There's always been concern that some children don't eat properly and we often hear figures about hundreds of thousands of children living in poverty. I'm not going to go into the whys and wherefores of all that here or start trotting out social commentary along the lines of "Oh, they can't afford to feed their children, but they can still afford drink/ fags/ drugs". That's another debate entirely. Let's just say it can only be good for all children.
It's good for parents, whether in poverty or not. Not only does it save money but also time for all. I am sure time starved parents will be glad of having one less packed lunch in the morning. However - despite this welcome new policy, there is a flaw in the plan - for me anyway. I haven't seen this issue raised anywhere else, but I am sure it is one that many parents are going to be struggling with come September.
In the case of our school there is no canteen, so they all take packed lunches. This has not been a problem for us. Ollie takes his lunch and eats it every day. But I am quite relieved that he will be in Year 3 in September, and therefore not entitled to these free meals. Because if he was, it would not even be an option.
As you'll know if you read regularly, Ollie has Asperger's which means he is very regimented in certain areas of his life. This includes food. Since he was weaned our lives have been a constant trade off between getting him to eat anything at all, and encouraging him to eat healthy options. It has been a long and difficult battle and I have managed to compromise with him to the extent that he does at least eat an averagely healthy diet. It has not been easy. Many healthy options are rejected out of hand but he does at least eat a few good things so I make sure they are on offer as much as possible e.g. bananas and pineapple.
But he is a creature of habit. He likes meat, cheese and such like but not in a sandwich. The only type of sandwich he will entertain is a marmite one. So every day his lunchbox is exactly the same. He takes a marmite sandwich, a cereal bar, a packet of fruit flakes and a carton of orange juice. Plus a banana for break time. It's not the ideal lunch - there's plenty of sugar in there but at least he eats it. And it could be a lot worse.
We've just had the menus through for the packed lunches which are on offer each day and there's plenty of options on there - a good mix of possible lunches each day. However, as I looked through that's when the relief that Ollie won't be having these lunches washed over me.
Unfortunately, Jamie, who is not autistic in any way has picked up a number of personality traits from Ollie, when it suits him, and this includes fussiness over food. So we are going to face the same problem with him as we would have had with Ollie. Here's the menu choices for the first 3 days of next term:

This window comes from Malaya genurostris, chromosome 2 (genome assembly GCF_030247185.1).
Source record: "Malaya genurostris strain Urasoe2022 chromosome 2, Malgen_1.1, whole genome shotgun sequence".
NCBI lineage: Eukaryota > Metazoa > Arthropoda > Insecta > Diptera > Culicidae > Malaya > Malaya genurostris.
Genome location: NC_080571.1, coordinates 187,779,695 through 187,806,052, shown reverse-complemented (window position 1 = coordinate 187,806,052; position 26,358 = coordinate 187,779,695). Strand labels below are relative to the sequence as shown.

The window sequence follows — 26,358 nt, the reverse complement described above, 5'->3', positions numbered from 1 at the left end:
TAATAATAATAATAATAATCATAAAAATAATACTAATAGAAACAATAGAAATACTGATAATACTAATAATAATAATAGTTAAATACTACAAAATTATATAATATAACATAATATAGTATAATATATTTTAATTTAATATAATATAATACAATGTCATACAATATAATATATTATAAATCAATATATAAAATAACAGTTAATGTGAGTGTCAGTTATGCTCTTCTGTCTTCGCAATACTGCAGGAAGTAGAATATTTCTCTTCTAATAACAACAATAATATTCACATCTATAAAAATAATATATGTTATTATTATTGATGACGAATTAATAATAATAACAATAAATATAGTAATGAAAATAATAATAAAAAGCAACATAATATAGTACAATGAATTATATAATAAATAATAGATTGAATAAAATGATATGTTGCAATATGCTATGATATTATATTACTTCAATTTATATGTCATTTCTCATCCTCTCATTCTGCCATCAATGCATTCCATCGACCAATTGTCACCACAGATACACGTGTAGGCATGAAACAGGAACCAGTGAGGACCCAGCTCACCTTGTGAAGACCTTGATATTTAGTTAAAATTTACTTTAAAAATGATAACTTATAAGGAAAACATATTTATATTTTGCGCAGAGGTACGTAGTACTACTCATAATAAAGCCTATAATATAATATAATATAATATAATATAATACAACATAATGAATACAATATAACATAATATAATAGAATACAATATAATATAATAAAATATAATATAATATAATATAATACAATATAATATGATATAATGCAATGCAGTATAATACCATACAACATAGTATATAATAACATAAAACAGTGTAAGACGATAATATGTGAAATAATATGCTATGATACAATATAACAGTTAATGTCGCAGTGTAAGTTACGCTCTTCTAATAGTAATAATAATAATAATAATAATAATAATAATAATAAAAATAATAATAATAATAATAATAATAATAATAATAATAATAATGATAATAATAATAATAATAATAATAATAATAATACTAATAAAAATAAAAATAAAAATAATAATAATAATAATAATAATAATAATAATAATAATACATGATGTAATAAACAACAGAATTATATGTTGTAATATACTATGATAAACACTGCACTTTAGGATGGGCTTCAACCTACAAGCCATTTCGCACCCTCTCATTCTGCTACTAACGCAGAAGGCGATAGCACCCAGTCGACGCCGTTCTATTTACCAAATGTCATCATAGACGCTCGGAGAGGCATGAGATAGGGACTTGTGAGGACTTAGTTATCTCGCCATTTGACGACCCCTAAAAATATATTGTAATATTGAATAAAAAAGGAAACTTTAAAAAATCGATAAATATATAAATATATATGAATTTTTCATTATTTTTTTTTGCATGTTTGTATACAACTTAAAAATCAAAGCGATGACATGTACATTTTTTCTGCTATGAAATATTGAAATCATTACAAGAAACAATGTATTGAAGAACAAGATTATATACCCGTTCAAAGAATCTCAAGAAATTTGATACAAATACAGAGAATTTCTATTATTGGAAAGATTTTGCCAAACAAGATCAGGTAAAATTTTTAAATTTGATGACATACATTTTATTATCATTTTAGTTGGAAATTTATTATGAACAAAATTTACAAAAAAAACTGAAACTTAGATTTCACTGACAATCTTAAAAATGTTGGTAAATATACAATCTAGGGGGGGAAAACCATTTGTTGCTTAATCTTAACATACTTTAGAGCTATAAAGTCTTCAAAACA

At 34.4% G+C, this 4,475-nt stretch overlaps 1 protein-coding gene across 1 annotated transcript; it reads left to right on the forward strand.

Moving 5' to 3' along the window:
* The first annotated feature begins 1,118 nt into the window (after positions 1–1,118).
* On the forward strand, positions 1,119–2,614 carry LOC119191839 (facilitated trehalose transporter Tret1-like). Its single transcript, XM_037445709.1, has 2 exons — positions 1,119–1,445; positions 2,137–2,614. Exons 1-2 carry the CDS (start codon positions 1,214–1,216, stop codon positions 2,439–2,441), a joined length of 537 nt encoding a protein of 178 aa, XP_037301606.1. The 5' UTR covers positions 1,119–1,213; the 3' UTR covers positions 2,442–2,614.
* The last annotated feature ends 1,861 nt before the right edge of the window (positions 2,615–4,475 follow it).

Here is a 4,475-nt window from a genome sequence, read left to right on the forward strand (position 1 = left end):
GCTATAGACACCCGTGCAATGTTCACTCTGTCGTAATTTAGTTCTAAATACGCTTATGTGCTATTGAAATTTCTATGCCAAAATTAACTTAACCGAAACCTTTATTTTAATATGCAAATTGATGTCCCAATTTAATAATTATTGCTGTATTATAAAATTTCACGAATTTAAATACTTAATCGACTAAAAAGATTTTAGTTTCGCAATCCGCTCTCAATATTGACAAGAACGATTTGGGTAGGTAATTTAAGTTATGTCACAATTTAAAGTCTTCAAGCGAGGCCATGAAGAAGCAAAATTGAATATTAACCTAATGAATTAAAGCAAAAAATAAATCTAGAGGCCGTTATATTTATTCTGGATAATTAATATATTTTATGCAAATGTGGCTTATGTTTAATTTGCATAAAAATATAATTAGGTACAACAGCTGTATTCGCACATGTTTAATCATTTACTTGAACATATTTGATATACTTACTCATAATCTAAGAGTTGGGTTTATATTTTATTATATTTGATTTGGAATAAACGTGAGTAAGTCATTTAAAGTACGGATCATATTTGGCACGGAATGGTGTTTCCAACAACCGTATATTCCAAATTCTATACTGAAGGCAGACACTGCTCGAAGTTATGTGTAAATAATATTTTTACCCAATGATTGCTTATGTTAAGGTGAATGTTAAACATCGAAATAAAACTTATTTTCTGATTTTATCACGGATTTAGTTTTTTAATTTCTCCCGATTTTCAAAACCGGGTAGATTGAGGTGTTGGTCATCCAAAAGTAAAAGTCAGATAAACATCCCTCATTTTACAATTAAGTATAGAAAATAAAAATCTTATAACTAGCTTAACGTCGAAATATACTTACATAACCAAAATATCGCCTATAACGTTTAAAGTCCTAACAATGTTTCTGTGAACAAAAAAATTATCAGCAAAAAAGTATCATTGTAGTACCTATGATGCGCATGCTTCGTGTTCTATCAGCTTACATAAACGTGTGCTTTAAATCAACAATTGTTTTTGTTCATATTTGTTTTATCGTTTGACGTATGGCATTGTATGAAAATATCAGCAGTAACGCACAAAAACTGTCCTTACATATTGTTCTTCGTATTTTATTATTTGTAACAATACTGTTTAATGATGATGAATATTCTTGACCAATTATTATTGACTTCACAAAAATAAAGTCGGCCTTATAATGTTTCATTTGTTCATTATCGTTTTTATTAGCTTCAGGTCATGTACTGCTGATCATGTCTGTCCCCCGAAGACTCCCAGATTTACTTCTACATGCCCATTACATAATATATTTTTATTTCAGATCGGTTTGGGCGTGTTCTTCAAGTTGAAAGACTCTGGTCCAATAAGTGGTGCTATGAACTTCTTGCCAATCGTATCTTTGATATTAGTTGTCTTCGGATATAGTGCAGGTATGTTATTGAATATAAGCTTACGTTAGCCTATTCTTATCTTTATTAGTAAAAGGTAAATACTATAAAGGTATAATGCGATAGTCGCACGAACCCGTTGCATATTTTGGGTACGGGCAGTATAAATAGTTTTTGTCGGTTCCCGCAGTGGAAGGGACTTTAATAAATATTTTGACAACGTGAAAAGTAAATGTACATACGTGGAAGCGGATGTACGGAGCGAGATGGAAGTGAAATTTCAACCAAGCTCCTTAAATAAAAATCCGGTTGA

So, basically you have to pick one of each of the three choices. A good healthy selection there, don't you think? I do. But unfortunately, I can tell you exactly how Jamie would respond to each one.
Wednesday - The cheese and ham roll will probably be OK, though he'll insist on picking it apart. Crunchy veg sticks and tomatoes? No chance. Option 2 is a total non-starter. From option 3 he'd probably eat the crunchy bread sticks but he hates eggs (unlike Ollie who actually does eat them).
Thursday: Options 1 and 3 are total non-runners. That leaves the cheese and pickle roll assuming he doesn't turn his nose up at the pickle.
Friday: The cheese salad is probably the only viable option though knowing him he'll pick out the cheese and leave the rest.
I've just gone over the menu choices and it's met with the predictable responses "No", "Don't like that", "Don't want that" etc.
So as you see, I face somewhat of a dilemma. We can of course send in our own lunches which means he can have what he wants, but what's the best option? Send his own lunch at our time/ expense knowing it is not as healthy as what the school is providing and the easy option. Or order the lunch and let the teachers at school deal with the inevitable tantrums and upset it will cause - leaving him unhappy and hungry. It's very difficult to know what approach to take.
At the moment I am thinking of trialling the lunches and seeing how it goes. We can always switch to sending in his own lunch if is a nightmare.
What would you do? I am sure there are thousands of parents out there mulling over the same problem. NB: I'm not looking for any self-righteous comments here about "they should get what they're given" or accusing them of being "spoilt". It's quite difficult to get across to anyone who has not been the parent of a fussy child how difficult our daily trials and tribulations are.
Jason's new novel, "The Time Bubble", set in a small market town near Oxford, is available now from Amazon - click here: http://www.amazon.co.uk/The-Time-Bubble-Jason-Ayres-ebook/dp/B00L3K1B8G/ref=zg_bs_3653245031_6